We left the Jewish museum and headed toward the heart of the downtown and "District Six," an area of displacement and a victim of the so-called "pass laws." District Six was, since 1867, a mixed neighborhood of freed slaves, immigrants, artisans and laborers. Just today I learned the distinction, the classification of peoples, according to South African laws under apartheid. Immigrants were those who didn't speak an official European language. At one time that unofficial language could be Yiddish and Jewish immigrants who spoke it were not considered full citizens as a result. That law was later changed, and Yiddish was accepted, but for many others, their skin color was a determining factor for discrimination.
The Pass Laws required all non-Europeans (non-whites) to carry a card, which explained who they were and where they were allowed to go. These laws discriminated against Asians - all those coming from places like India and the Far East, including Mohandas (Mahatma) Gandhi, who worked here in the early part of the 20th century as a lawyer for his people. There were "coloreds" -- those who were of mixed race, black and white, and "natives" those who were pure black, as in Bantu tribes people. The only group who were protected and given full rights as citizens under the law, who could vote, was the pure Europeans, white people. That was discrimination sanctioned by law, and I will mention these classifications in my interviews only to show that the opinions of all segments of the rainbow population here were solicited.
A museum was set up, The District Six Museum, to honor those former residents who were displaced and relocated to inhospitable areas outside the city. We visited the museum which was born in 1994, the year apartheid officially ended, and opened in 2006. We saw displays of a life long gone, but not forgotten.
At the beginning of the 20th century, the process of removals by the government and marginalization had started. The first to be "resettled" were 'Africans", forcibly removed from the area in 1901. As the more prosperous community members moved to the suburbs, the district became the neglected ward of Cape Town. In 1966, under the Group Areas Act of 1950, District Six was declared a "white" area. By 1982, the life of that community was over and 60,000 people were forcibly removed, their houses flattened by bulldozers, to a barren outlying area aptly known as the Cape Flats. The Museum portrays the history of apartheid and its effects on the "ordinary" people through an intimate look at their stories. It is a celebration of local triumph, which resonates with all people who have experienced marginalization.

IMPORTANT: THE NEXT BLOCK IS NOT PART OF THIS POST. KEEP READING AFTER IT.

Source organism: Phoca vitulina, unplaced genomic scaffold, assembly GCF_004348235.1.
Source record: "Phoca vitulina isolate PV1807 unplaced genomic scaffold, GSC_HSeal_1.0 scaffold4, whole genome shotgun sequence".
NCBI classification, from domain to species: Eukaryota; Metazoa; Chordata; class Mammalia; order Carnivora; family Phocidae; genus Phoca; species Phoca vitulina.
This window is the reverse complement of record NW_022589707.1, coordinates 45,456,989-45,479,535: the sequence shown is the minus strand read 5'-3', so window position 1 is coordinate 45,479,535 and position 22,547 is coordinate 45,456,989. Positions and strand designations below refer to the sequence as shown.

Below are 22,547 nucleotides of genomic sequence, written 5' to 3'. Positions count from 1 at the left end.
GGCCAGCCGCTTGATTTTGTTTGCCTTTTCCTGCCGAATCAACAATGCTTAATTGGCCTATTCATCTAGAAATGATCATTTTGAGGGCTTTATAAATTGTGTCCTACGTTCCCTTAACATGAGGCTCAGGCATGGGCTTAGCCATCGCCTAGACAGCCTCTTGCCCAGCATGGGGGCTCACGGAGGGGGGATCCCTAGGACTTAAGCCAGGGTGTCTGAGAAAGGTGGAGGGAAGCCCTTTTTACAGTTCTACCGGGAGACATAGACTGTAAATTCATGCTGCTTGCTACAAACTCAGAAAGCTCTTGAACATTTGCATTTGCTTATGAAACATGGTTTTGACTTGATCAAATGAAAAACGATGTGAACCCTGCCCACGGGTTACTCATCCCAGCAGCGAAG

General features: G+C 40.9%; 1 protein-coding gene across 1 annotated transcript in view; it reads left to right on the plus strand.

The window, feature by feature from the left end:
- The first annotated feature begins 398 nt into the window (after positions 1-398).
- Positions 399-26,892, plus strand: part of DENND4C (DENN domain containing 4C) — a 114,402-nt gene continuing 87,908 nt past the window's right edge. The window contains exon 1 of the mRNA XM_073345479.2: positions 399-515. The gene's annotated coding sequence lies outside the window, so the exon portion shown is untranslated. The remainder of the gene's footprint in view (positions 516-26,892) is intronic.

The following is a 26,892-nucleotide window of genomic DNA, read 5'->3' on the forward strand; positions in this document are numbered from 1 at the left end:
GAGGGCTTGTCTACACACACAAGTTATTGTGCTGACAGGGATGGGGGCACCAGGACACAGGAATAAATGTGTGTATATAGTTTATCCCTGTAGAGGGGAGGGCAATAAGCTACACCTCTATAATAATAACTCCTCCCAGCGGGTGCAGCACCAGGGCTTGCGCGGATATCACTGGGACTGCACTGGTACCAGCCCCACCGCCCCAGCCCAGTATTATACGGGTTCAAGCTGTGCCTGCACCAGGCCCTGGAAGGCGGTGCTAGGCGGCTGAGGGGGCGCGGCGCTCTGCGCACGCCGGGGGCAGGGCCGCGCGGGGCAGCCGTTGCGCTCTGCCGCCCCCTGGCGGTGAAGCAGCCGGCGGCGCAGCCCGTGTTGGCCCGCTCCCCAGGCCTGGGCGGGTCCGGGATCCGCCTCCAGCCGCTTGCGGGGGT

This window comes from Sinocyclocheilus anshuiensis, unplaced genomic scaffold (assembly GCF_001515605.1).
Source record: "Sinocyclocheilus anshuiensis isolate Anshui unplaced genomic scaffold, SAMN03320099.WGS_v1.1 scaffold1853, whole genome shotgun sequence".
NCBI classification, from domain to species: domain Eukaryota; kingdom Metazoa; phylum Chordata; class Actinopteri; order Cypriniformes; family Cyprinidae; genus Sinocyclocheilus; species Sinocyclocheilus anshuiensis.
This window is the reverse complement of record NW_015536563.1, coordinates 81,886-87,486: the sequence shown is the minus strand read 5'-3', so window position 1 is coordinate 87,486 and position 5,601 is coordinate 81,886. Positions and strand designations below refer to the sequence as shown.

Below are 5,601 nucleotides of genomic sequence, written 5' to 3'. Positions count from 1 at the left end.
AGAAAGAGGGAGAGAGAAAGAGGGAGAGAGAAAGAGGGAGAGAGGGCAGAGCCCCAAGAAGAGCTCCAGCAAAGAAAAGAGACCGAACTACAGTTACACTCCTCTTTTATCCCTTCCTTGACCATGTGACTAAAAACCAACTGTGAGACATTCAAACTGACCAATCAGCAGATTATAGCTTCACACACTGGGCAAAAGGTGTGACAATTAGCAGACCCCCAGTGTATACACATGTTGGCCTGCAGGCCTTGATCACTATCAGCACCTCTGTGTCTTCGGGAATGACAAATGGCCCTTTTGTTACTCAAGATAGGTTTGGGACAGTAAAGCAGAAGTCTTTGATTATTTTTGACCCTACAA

Before I left the museum, I asked my question of two men working in the museum shop - "How did South Africa avoid a bloody revolution?" The men, one black and one colored, looked at each other and then at me and answered, without hesitation, "passive resistance, the philosophy of Gandhi. We had leaders like Nelson Mandela who didn't call for violence, for retribution, but called for peaceful protest and when the time came, forgiveness." It was just as I thought - Nelson Mandela was the reason. And President De Klerk, too, who in 1994 saw the future and knew it was time for the country to change, or to face the awful consequences of maintaining the status quo. So many of the leaders of the anti-apartheid movement had been killed. I asked a final question of the men, though I already suspected the answer: "Do you think Mandela survived BECAUSE he was in prison?" They answered, "Perhaps - the government was afraid of Mandela and didn't want him to be a martyr." Satisfied, we left the museum and headed back to the guesthouse for a much-needed rest and some contemplation of what we had seen.
We went to dinner near the waterfront and coming back, got into a taxi driven by a colored woman. In talking with her, we found out that she had been born in District Six and was forced out with her family when she was 8 years old. My husband asked her if she remembered her life back then and she said, "vividly." She added,
o It was such a vibrant area, so full of different people - multiracial and multicultural. I could never duplicate that experience for my children now as all those people are spread far and wide. My family is one of the many in negotiation with the government for reparations from being forced off the land. However, even if the government offered to allow us to purchase a spot in Area Six, none of the former residents could afford it - it is now very valuable land.